The Kwacha is the official currency of the country of Zambia with currency code ZMK. It is further divided into 100 Ngwee. Kwacha means “dawn” in Bemba and Nyanja languages while ngwee means “bright”. These word meanings allude to the slogan “new dawn of freedom.”
The Zambian kwacha was introduced in 1968 and was a replacement to the pound. The rate is at 2 kwacha to a pound (or a kwacha to 10 shillings) after Zambia gained independence from British rule. The kwacha value was at 1.2 US dollars when it started out in 1968 but it suffered from high inflation rates thereafter. In 2006, a dollar was valued at 4,800 kwacha. Since 2006 until present, the kwacha remains at relatively the same value.
Kwacha coins are available in 1, 2, 5, 10, 20, 25, 50 ngwee; as well as 1, 5 and 10 kwacha. All these are legal tender, but, because their value has diminished as a result of high inflation they are now not used in normal trading. One will only see kwacha coins given as souvenirs or keepsakes to tourists.
Kwacha banknotes are available in 20, 50, 100, 500, 1000, 5000, 10000, 20000 and 50000 kwacha denominations. Throughout the kwacha’s unstable and high inflation history, the Zambian government is forced to continually issue new and larger note denominations. Up until the year 1991, the banknotes featured a representation of President Kenneth Kaunda on their facade.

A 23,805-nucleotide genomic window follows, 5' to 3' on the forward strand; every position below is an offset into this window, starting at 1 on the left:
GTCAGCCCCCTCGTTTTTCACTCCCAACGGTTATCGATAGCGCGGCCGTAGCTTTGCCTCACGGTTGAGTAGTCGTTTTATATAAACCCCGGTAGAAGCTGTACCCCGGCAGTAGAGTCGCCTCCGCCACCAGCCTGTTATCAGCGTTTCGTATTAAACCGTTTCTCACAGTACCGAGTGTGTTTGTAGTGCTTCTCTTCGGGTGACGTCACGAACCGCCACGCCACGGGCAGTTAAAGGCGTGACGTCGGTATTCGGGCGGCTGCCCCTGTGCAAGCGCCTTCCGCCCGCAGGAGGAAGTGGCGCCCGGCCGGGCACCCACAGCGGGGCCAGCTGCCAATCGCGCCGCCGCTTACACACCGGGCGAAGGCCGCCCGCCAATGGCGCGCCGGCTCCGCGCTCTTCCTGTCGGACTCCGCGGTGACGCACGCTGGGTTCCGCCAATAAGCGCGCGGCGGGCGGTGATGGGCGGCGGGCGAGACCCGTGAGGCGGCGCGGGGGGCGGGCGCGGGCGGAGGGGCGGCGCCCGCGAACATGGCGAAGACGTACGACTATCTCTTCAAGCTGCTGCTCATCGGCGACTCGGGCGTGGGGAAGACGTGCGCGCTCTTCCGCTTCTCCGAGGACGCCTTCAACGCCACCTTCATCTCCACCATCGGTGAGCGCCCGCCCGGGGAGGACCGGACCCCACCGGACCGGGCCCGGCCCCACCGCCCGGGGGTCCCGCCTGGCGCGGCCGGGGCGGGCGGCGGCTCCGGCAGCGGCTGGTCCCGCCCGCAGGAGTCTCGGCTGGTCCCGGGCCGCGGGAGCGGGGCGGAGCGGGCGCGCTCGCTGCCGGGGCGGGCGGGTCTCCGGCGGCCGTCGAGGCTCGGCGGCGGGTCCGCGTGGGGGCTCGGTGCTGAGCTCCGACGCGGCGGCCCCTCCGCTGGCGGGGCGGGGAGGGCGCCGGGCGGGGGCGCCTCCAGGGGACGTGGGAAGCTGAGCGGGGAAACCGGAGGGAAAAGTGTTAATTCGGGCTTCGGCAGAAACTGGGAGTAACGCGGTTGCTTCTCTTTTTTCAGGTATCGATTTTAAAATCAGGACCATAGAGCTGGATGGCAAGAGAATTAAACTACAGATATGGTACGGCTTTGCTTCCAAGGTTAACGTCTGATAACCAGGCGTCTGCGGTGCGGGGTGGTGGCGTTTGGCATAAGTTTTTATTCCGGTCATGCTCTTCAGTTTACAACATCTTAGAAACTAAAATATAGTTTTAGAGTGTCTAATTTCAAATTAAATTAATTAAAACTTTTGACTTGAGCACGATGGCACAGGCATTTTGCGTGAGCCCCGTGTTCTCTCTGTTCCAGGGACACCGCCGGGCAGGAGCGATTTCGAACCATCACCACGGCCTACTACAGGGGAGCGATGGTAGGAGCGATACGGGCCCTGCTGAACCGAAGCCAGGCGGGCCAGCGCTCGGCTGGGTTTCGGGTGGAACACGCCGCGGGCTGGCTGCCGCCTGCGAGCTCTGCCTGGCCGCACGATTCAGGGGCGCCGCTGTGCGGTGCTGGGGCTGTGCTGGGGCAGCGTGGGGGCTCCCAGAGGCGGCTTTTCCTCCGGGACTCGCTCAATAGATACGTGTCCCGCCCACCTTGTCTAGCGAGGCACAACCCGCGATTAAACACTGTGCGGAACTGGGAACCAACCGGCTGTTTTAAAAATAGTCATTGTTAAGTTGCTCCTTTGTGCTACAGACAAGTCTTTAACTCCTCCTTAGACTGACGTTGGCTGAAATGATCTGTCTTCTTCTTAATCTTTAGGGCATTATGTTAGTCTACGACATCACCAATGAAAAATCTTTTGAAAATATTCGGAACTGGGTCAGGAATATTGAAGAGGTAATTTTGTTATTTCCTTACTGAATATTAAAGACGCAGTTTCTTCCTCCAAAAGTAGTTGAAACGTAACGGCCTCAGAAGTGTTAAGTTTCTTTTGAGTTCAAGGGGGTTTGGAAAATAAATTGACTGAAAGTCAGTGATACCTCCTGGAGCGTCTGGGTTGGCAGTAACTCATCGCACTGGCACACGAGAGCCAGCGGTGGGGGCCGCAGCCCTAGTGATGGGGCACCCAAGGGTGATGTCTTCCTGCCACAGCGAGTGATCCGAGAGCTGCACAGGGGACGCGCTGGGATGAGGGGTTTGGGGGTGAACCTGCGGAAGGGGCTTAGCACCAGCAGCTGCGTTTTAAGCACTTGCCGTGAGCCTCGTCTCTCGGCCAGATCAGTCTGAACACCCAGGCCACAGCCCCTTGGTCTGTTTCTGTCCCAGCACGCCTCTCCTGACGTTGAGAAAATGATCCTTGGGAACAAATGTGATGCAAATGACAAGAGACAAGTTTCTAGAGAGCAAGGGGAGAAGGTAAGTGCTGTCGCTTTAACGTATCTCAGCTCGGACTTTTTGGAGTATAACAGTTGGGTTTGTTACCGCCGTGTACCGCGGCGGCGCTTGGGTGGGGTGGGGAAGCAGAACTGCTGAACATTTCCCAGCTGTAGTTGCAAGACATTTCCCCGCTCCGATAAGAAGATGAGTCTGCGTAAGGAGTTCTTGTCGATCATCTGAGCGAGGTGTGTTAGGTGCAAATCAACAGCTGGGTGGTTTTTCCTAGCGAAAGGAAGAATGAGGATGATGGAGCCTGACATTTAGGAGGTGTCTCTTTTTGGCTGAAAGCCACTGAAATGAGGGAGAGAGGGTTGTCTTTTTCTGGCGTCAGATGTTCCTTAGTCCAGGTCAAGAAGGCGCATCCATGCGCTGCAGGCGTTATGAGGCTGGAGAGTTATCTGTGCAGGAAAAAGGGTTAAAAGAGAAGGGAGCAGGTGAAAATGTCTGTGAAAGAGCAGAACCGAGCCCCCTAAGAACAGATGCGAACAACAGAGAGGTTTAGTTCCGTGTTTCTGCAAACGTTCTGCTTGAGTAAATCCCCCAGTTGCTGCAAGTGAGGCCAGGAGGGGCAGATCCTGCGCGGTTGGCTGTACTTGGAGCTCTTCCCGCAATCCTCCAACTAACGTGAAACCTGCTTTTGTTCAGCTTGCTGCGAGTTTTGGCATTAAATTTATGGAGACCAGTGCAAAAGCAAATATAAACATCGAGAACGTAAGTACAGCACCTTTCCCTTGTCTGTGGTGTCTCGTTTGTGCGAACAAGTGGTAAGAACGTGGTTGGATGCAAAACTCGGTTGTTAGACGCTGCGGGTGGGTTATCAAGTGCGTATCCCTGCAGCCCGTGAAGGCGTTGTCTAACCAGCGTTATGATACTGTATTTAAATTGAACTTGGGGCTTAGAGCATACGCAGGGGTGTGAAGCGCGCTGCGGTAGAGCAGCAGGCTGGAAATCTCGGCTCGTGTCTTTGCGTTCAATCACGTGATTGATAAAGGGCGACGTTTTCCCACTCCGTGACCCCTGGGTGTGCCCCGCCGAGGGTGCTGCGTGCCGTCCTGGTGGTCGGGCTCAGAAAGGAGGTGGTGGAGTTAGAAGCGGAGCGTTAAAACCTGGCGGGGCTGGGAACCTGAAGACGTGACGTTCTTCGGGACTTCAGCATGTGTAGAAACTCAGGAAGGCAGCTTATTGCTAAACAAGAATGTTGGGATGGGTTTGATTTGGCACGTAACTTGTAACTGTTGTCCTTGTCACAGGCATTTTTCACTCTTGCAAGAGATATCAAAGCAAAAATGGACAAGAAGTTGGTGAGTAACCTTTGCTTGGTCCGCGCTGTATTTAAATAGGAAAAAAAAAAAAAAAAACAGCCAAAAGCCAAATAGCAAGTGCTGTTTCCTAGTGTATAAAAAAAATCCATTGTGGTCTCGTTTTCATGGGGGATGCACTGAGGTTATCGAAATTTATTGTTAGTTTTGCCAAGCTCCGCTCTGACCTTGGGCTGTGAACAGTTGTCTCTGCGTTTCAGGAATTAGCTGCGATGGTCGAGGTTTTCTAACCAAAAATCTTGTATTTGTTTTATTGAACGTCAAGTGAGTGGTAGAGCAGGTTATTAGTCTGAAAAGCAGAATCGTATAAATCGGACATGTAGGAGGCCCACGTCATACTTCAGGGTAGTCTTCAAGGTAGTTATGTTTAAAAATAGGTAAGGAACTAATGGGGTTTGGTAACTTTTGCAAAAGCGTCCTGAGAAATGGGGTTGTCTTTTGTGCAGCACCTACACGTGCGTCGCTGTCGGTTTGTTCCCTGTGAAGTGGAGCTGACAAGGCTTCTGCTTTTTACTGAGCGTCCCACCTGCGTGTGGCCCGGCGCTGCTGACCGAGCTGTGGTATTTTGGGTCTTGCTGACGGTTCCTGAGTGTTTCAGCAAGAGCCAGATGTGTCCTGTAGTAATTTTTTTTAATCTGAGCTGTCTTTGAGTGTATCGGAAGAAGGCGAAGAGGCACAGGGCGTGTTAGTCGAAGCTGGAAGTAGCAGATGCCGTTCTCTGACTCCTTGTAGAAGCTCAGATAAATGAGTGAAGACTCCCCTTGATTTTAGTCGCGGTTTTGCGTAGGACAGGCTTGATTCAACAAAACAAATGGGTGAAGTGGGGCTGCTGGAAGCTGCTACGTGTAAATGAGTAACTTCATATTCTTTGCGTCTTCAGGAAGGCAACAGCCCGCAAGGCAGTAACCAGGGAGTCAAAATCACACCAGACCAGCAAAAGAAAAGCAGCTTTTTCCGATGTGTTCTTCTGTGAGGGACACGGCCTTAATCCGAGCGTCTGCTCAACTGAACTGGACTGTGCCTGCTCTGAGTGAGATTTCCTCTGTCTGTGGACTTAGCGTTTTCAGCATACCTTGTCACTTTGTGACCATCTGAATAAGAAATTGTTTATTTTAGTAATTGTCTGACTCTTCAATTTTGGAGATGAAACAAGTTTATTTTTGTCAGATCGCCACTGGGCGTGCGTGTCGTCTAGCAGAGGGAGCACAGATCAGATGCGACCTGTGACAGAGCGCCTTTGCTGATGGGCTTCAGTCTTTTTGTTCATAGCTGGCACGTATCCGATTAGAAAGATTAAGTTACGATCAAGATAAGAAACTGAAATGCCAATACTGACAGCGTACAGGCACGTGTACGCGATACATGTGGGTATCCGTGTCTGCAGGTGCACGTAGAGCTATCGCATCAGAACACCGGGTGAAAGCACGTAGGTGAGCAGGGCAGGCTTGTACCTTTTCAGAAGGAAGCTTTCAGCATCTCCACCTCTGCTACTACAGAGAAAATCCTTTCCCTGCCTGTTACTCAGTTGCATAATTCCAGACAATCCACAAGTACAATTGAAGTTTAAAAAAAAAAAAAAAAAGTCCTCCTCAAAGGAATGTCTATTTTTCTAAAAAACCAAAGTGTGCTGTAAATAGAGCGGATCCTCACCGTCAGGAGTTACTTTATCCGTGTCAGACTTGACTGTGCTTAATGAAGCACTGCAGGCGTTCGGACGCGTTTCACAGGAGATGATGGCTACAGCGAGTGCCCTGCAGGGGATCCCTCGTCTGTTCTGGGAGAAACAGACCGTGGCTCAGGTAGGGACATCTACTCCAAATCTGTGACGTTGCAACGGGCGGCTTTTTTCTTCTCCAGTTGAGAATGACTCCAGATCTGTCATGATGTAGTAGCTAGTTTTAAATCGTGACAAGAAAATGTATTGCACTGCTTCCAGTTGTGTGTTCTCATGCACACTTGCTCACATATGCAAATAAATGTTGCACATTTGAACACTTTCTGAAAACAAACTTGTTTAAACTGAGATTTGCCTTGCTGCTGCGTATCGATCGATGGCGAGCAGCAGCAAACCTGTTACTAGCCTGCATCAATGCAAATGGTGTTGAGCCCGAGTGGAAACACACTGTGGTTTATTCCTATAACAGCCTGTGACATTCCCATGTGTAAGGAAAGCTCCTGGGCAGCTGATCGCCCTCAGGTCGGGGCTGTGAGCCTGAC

And since 1992, a new series was introduced that featured on the obverse an African Fish Eagle. And in 1989, all notes featured the Chain breaker statue on the reverse side. Zambia was the 1st African country to come up with polymer notes. Both 500 and 1000 kwacha are polymer-printed. Even though the 20 kwacha is still in use, its value is greatly diminished that most establishments will not accept it and round off their product prices to the nearest 50 kwacha.
For visitors to Zambia, it may be wise to limit your currency exchange to kwacha or to not change your money at all. Exchange only when necessary for your basic expenses since there is a strong possibility that you will take a loss when you change it back again to your home currency. Plus, many establishments do accept strong currencies like the US dollar. Therefore, it’s wiser to pay for your expenses using a more stable currency as much as you’re able.